The Crime Readers' Association

Diary of a Debut Author by Fiona Veitch Smith

3rd January 2016

“His name is Arthur and he’s dead.” That’s how I was introduced to my costume for a 90-second film promo for my debut crime novel, The Jazz Files. Arthur – God rest his soul – had apparently once been a live ferret sometime in the 1920s. He now lives in the wardrobe department at Northumbria University. I picked up Arthur and the rest of my Suffragette costume this morning.

I am now sitting with a cup of coffee and my laptop, trying not to look Arthur in the eye. “Do it for your art, darling!” I hear the wardrobe mistress say as I complain that I do not approve of wearing fur. “You simply won’t look the part without it!”

Hmm, has this woman read my thoughts? I’ve been thinking a lot lately about whether or not I ‘look the part’ or whether or not me and my new book will be accepted by ‘real’ crime writers and readers.

You see, up until now I’ve been a journalist and writer of children’s picture books, with a bit scriptwriting thrown in. And while I love writing for children – and will continue to do so – I’ve always harboured an ambition to write historical crime mysteries for adults. But am I a ‘real’ crime writer, I wonder. Only time – and my readers – will tell. But for now I am having immense fun doing all the marketing and promotions to launch The Jazz Files.

The Jazz Files introduces reporter sleuth, Poppy Denby, who works on The Daily Globe in London in the early1920s. On her first day on the job the senior hack is killed and Poppy is tasked with finishing the article he was working on for the next day’s lead. It involves an investigation into the death of a suffragette seven years earlier – and the powerful people who are trying to keep it covered up. Hence me, Arthur and the suffragette costume. I will be playing a corpse on a railway line. A much younger and more beautiful actress will be playing Poppy Denby.

So what are the jazz files? Poppy’s editor Rollo Rolandson, a New Yorker who won the Globe in a poker game, explains: “It’s what we call any story that has a whiff of high society scandal but can’t yet be proven … you never know when a skeleton in the closet might prove useful.” Indeed, a skeleton or a dead ferret …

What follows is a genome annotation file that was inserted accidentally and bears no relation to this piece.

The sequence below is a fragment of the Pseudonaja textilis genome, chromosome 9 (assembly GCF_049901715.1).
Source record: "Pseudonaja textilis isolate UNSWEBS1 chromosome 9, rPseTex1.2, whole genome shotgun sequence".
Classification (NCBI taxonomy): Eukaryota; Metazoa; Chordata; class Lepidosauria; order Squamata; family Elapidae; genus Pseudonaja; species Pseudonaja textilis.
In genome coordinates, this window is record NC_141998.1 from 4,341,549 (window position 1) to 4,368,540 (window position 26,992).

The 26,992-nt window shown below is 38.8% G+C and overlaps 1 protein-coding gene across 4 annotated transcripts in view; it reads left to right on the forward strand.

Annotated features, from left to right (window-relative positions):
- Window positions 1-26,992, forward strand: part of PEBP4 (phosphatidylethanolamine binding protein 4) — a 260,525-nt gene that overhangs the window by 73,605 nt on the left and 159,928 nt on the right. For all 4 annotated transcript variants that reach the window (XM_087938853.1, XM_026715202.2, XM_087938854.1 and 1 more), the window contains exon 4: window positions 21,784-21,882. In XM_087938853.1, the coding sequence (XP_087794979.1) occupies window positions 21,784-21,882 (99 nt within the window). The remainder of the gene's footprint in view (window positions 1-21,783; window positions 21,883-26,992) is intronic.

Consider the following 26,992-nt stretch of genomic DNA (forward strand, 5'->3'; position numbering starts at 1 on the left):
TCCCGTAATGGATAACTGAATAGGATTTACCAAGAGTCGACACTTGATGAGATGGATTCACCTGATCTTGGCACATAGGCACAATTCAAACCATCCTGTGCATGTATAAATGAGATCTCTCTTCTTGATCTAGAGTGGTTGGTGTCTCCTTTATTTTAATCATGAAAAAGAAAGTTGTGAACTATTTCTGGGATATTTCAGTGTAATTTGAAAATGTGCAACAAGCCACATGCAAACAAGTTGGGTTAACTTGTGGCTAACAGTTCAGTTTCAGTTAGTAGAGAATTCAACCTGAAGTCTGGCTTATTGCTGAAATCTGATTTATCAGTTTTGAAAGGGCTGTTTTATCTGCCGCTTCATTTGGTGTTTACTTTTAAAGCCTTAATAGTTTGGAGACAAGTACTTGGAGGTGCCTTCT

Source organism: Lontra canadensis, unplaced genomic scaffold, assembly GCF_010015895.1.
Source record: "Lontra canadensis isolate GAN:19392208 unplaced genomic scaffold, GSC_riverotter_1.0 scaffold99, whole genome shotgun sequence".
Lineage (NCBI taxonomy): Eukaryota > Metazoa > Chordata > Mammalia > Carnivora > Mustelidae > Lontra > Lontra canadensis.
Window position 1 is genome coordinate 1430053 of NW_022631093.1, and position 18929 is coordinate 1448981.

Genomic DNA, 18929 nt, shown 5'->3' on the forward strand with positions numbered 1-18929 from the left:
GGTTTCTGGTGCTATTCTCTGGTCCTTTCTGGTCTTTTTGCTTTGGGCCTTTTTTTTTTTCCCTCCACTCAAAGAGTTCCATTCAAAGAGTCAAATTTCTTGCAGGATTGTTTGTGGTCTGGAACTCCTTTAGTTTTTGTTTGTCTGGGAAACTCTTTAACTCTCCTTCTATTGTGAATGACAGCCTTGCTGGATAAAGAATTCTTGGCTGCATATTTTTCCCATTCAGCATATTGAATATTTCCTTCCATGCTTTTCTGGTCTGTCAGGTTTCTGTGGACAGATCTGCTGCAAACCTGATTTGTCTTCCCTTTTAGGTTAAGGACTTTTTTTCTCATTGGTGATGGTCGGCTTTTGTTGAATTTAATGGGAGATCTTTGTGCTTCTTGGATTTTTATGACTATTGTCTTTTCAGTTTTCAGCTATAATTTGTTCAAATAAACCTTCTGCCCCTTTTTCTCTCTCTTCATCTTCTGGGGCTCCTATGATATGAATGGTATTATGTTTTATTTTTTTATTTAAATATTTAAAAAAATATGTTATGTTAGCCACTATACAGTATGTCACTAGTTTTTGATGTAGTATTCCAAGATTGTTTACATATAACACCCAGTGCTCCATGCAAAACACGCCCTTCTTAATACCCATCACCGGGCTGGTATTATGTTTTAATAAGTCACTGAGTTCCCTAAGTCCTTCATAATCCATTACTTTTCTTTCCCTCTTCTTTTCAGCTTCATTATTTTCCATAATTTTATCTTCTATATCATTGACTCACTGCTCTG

But enough of all this drama. It’s time to lay aside my fantasies of being Helena Bonham Carter in Suffragette and tackle the edits of book 2, The Kill Fee, to be released by Lion Fiction next year. The Kill Fee involves the murder of a White Russian princess in the Old Vic Theatre and the unearthing of a Bolshevik Plot. I wonder if I’ll be asked to play the corpse in the promo of that one …

Arthur is looking at me. I cover him with my red cloche hat – the one I wear to readings and book signings – and open the email from my editor. At the end of the list of notes there’s a P.S. … ‘how’s the research for book 3 coming on?’

Not bad, I type in reply, not bad at all. Book 3, yet to be named, will see Rollo taking Poppy with him to New York to do a temporary job swap with the editor of the New York Times. I’m reading into the crazy world of Prohibition, jazz clubs and speakeasies. But, as with all crime novels, there’s a darker side. And nearly a century later, the lives of the young women trafficked into prostitution cry out for their stories to be told. Poppy and I will be their voice. I hope we can do them justice.

Fiona Veitch Smith has worked as a journalist in South Africa where she covered the crime beat for a stable of community newspapers in Cape Town. During the last decade she has worked as a freelance magazine journalist in the UK and is an Associate Lecturer in Journalism at Newcastle University where she teaches during the autumn and winter months. She also writes picture books for children and lectures on the Creative Writing MA at Northumbria University. The Jazz Files is the first in the Poppy Denby Investigates series published by Lion Fiction.

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